Revenue from our concessional assets in Uruguay is significantly dependent on long-term fixed rate arrangements that restrict our ability to increase revenue from these operations.
In all of our concession agreements in Uruguay, we have a long-term PPA with UTE, or Administracion Nacional de Usinas y Transmisiones Electricas, the Republic of Uruguay’s state-owned electricity company. Under these PPAs, we are required to deliver power at a fixed rate for the contract period, in all cases inflation adjusted. In addition, during the life of a concession, the relevant government authority may unilaterally impose additional restrictions on our tariff rates, subject to the regulatory frameworks applicable in each jurisdiction. Governments may also postpone annual tariff increases until a new tariff structure is approved without compensating us for lost revenue. Furthermore, changes in laws and regulations may, in certain cases, have retroactive effect and expose us to additional compliance costs or interfere with our existing financial and business planning.
Laws, governmental regulations and policies supporting renewable energy, and specifically solar and wind energy (including tax incentives), could change at any time, including as a result of new political leadership, and such changes may materially adversely affect our business and our growth strategy.
Renewable energy generation assets currently benefit from, or are affected by, various federal, state and local governmental incentives and regulatory policies. In the United States, these policies include federal ITCs, PTCs, and trade import tariff policies, as well as state RPS and integrated resource plan programs, state and local sales and property taxes, siting policies, grid access policies, rate design, net energy metering, and modified accelerated cost-recovery system of depreciation. The growth of our wind and solar energy business will also be dependent on the federal and state tax and regulatory regimes generally and as they relate in particular to our investments in our wind and solar facilities. For example, future growth in the renewable energy industry in the U.S. will be impacted by the availability of the ITC and PTCs and accelerated depreciation and other changes to the federal income tax codes, including reductions in rates or changes that affect the ability of tax equity providers to effectively obtain the benefit of available tax credits or deductions or forecast their future tax liabilities, which may materially impair the market for tax equity financing for wind and solar power plants. Any effort to overturn federal and state laws, regulations or policies that are supportive of wind and solar power plants or that remove costs or other limitations on other types of generation that compete with wind and solar power plants could materially and adversely affect our business, financial condition, results of operations and cash flows.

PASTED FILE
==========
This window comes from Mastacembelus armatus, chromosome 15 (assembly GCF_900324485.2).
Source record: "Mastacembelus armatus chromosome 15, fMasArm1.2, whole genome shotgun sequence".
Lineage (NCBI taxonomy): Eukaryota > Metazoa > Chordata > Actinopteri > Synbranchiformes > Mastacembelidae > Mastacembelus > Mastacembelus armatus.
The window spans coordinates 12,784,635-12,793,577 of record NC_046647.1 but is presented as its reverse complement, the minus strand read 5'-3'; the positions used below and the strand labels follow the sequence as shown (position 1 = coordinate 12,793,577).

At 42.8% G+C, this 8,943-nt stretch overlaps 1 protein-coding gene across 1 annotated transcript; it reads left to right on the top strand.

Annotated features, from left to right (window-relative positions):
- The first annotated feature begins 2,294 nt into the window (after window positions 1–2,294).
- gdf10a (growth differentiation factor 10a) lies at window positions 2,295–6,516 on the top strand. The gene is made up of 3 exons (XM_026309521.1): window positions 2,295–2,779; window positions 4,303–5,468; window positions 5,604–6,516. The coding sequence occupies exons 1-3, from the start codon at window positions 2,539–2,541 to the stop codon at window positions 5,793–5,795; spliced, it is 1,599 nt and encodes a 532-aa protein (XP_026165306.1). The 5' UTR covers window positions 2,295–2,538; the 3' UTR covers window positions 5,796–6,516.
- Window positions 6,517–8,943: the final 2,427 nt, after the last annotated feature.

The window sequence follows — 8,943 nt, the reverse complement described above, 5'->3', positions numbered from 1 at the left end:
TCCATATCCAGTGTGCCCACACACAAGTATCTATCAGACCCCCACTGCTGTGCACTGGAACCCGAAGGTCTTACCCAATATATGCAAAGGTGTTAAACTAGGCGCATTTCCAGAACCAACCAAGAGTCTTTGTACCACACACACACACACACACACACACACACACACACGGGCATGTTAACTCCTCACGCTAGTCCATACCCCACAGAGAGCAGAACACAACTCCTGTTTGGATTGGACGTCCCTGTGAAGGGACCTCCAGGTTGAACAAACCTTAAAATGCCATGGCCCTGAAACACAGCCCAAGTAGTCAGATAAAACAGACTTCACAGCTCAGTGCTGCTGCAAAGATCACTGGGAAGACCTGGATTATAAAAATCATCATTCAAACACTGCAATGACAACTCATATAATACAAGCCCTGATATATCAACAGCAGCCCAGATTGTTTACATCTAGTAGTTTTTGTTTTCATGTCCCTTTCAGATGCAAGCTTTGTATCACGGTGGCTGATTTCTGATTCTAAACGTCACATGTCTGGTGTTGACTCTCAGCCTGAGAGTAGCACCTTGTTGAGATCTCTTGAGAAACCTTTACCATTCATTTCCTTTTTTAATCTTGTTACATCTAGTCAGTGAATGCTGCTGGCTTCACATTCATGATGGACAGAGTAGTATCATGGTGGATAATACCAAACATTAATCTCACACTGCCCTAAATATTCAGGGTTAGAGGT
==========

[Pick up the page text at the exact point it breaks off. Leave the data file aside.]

In the U.S., many states have adopted RPS programs mandating that a specified percentage of electricity sales come from eligible sources of renewable energy. If the RPS requirements are reduced or eliminated, it could lead to fewer future power contracts or lead to lower prices for the sale of power in future power contracts, which could have a material adverse effect on our future growth prospects. Such material adverse effects may result from decreased revenues, reduced economic returns on certain project company investments, increased financing costs and/or difficulty obtaining financing.
Renewable energy sources in Canada benefit from federal and provincial incentives, such as RPS programs, accelerated cost recovery deductions allowed for tax purposes, the availability of offtake agreements through RPS and the Ontario FIT program, and other commercially oriented incentives. Renewable energy sources in Chile benefit from an RPS program. Renewable energy sources also receive incentives from the governments of Spain and Portugal. Any adverse change to, or the elimination of, these incentives could have a material adverse effect on our business and our future growth prospects.
We are also subject to laws and regulations that are applicable to business entities generally, including local, state and federal tax laws. As discussed in Government Incentives and Legislation within Item 1. Business, on December 22, 2017, the U.S. government enacted the Tax Act, which contains several provisions that positively and negatively impact our business and operations. If any of the laws or governmental regulations or policies that support renewable energy change, or if we are subject to changes to other existing laws or regulations or new laws or regulation that impact our tax position, increase our compliance costs, are burdensome or otherwise negatively impact our business, such new or changed laws or regulations may have a material adverse effect on our business, financial condition, results of operations and cash flows.
International operations subject us to political and economic uncertainties.
Our portfolio consists of renewable energy facilities located in the United States (including Puerto Rico), Canada, the United Kingdom, Chile, Spain, Portugal and Uruguay. In addition, we could decide to expand our presence in our existing international markets or further our expansion into new international markets. As a result, our activities are and will be subject to significant political and economic uncertainties that may adversely affect our operating and financial performance. These uncertainties include, but are not limited to:
the risk of a change in renewable power pricing policies, possibly with retroactive effect;